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Printed from https://www.writing.com/main/profile/blog/bobturn/day/2-22-2021
Rated: 18+ · Book · Horror/Scary · #2222317
Invisible matters of the mind turned real into the written word.
What I'm fired up about

February 22, 2021 at 10:07pm
February 22, 2021 at 10:07pm
#1005042
2652 Word entry into February's "The Whatever Contest Prompt: Write a "Fatal Attraction" type story (referencing the 1987 movie) or something equally twisted with a very disturbed partner in the relationship."


So, I am a romantic. The lure of scent, tantalizing curve, glint of eye and I am lost in a stranger’s silent imaginary embrace.

It is how I met Jeannie, the model of perfection all women wish they could be. Too soon, all others wishing to become more than friends revealed a crooked tooth, a skin blemish, or personality quirk tarnishing their act.

I had almost given up hope. It wasn’t through lack of supposed opportunity. I enjoy female company, the intimacy of two minds and bodies meeting as one. Each episode and previous encounter offered some form of a piece that fit the puzzled wish entrenched within my soul.

A few came close. Isn’t it strange how a woman is able to blur imperfection with overpowering ease at first acquaintance? That tantalizing fact led me through quite some adventures ending in heartache on both our parts.

The worst wouldn’t let go of what we’d found together. I’ve been stalked by the very best, had to move, change identities, changed careers as easily as clothes. I’ve even ended up in seclusion as a guest at a monastery, a farm where elderly priests made and sold honey in a place, believe me, called Eden, Utah.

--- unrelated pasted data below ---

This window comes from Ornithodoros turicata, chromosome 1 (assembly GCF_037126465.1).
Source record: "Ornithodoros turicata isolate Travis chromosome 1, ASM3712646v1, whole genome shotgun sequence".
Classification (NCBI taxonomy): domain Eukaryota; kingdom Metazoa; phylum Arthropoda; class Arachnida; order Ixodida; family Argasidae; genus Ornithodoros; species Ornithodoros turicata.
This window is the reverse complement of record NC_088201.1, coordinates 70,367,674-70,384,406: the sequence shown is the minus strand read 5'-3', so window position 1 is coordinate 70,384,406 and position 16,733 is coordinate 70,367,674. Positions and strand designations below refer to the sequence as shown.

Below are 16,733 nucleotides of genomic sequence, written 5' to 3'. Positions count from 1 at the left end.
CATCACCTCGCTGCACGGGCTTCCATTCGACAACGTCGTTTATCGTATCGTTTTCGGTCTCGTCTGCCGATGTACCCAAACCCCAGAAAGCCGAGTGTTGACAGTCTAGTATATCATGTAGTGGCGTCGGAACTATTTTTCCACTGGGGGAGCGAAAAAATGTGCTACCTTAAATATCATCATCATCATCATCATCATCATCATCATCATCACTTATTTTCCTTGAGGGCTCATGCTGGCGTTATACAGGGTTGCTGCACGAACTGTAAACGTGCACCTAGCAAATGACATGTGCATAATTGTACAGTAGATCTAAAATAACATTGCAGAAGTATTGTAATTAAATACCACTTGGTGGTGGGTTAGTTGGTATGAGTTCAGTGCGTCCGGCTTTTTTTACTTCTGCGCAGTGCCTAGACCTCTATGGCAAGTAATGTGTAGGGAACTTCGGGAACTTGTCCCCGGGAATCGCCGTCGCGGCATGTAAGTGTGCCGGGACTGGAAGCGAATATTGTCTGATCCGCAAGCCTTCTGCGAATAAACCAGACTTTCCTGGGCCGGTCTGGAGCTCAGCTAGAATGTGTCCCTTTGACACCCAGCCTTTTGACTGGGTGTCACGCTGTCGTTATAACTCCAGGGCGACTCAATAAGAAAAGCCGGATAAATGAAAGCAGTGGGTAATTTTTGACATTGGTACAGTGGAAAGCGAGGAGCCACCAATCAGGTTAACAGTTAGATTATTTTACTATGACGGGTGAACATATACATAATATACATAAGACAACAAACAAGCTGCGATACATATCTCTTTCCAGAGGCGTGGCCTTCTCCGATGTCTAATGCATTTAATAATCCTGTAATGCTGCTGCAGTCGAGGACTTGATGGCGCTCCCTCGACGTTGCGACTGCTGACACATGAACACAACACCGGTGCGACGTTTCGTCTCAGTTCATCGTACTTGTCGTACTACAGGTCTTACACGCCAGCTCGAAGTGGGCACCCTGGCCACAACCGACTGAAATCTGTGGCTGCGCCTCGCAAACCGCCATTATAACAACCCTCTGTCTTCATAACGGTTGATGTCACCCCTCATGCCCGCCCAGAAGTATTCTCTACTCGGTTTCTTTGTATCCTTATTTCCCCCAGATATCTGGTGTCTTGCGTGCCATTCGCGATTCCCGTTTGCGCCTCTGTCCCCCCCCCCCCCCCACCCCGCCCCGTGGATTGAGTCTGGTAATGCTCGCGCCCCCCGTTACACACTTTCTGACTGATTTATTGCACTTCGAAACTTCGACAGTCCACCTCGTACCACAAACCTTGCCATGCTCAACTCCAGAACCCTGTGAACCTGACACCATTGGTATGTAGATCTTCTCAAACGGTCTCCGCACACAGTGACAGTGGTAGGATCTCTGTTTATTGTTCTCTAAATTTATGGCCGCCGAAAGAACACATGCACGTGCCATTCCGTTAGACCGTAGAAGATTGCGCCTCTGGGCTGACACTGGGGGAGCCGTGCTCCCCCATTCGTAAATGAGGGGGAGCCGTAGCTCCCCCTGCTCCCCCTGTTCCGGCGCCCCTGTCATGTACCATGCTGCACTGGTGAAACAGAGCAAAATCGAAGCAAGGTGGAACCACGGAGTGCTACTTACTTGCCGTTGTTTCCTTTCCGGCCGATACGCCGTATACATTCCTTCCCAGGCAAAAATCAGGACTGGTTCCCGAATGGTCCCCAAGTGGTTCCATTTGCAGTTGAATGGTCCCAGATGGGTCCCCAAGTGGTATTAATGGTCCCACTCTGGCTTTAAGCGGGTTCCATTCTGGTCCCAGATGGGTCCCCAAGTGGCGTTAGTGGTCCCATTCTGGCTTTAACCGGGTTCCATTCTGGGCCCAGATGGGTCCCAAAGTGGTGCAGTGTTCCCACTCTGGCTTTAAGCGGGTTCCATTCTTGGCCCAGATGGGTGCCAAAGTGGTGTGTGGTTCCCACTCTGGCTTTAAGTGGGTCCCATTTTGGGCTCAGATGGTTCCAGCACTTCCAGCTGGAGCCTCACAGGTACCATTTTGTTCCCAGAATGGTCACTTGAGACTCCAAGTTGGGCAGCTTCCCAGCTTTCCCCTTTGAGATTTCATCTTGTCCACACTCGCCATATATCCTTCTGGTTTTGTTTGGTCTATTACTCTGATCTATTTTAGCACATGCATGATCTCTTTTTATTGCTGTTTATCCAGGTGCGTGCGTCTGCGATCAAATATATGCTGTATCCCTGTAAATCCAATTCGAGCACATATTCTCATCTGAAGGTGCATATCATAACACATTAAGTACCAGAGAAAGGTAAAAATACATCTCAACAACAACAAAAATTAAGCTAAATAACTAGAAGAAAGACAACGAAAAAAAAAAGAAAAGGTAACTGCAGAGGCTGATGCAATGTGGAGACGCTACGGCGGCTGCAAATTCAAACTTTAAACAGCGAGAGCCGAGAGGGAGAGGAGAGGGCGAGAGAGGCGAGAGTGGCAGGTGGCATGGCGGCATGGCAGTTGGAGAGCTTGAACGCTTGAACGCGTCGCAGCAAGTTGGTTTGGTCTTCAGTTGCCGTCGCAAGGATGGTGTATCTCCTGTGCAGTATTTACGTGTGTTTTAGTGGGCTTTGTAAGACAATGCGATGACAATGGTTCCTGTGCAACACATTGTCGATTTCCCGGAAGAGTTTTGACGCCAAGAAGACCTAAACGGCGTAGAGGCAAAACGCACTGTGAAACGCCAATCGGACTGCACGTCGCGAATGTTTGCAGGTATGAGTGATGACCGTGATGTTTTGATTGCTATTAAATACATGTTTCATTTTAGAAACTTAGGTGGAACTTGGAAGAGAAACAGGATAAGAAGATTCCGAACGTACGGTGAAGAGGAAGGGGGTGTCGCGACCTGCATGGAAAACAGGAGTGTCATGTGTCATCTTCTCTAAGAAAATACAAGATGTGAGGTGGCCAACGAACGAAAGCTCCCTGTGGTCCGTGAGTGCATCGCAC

Rambling acres of woodlands filled with bird calls, hay fields attracting deer and the march of sunrises into dusk loaned me a sense of calm acceptance that I was never meant to find true love.

Reflections on its false, fake strivings of alternatives hunting to trap my hope and fancied desire were alarmingly distant from praise. After weeks turning into months as season blended with season I was offered a lay position to do errands, fill in for farm workers sick or who quit, and attend to selling honey and jams at the monastery store.

The youngest priest, Brother Jon Svanty, was seventy. All were past the burning flame of passion that sometimes awoke me in my bed at night. I began to dream of my perfect mate. During my days, I brought the illusion of her into my thoughts to keep me company, fleshed her out with a silky auburn ponytail, sleek curve of neck and hair tumbling over the wink of a flirtatious eye.

“Who are you talking to?” It was another lay volunteer, staring at me curiously. “What are you looking at?”

I turned from the store window, regaining my senses. “I thought I saw someone I know out there.”

We were between customers. People from near and far liked the rural dirt road journey to the monastery and the sweet taste of the honey and bottled preserves for sale. My companion for the day opened the store door, gazed outside to an empty parking lot. “You’re seeing things. “Maybe you’ve been staying here too long. I know some women newly divorced, looking for a night out without commitments. Why don’t I set something up?” He closed the door, regarding me with some sign of compassion in his arched eyebrows and with pity in his eyes.

“Sure,” I said. My tone was listless, so dull it brought forth a yawn.

“You must be psychic. A car is driving up, new strangers soon to be friends. Wow. Look at that beauty, human flesh carved out of the image of Venus. That pony tail bobbing around is already excited to explore possibilities.”

With a leering grin on his face, the door was reopened in invitation. A flourish and bow offered entry. The doe eyes that met my own widened. The tip of a coral pink tongue wet the edge of opening lips. “Hello.” a southern accent caressed the air. “I’ve heard so much about this place. May I look around?”

Her eyes fastened on me, appraising me from head to toe, pausing, and working up again. “My name is Bell.”

A stir, an echo of interest faded on hearing her name. The first blush of perfection cracked into a thousand pieces as her driving companion stepped up behind. “My name is Jeannie. We’re vacationing down in the valley with friends.”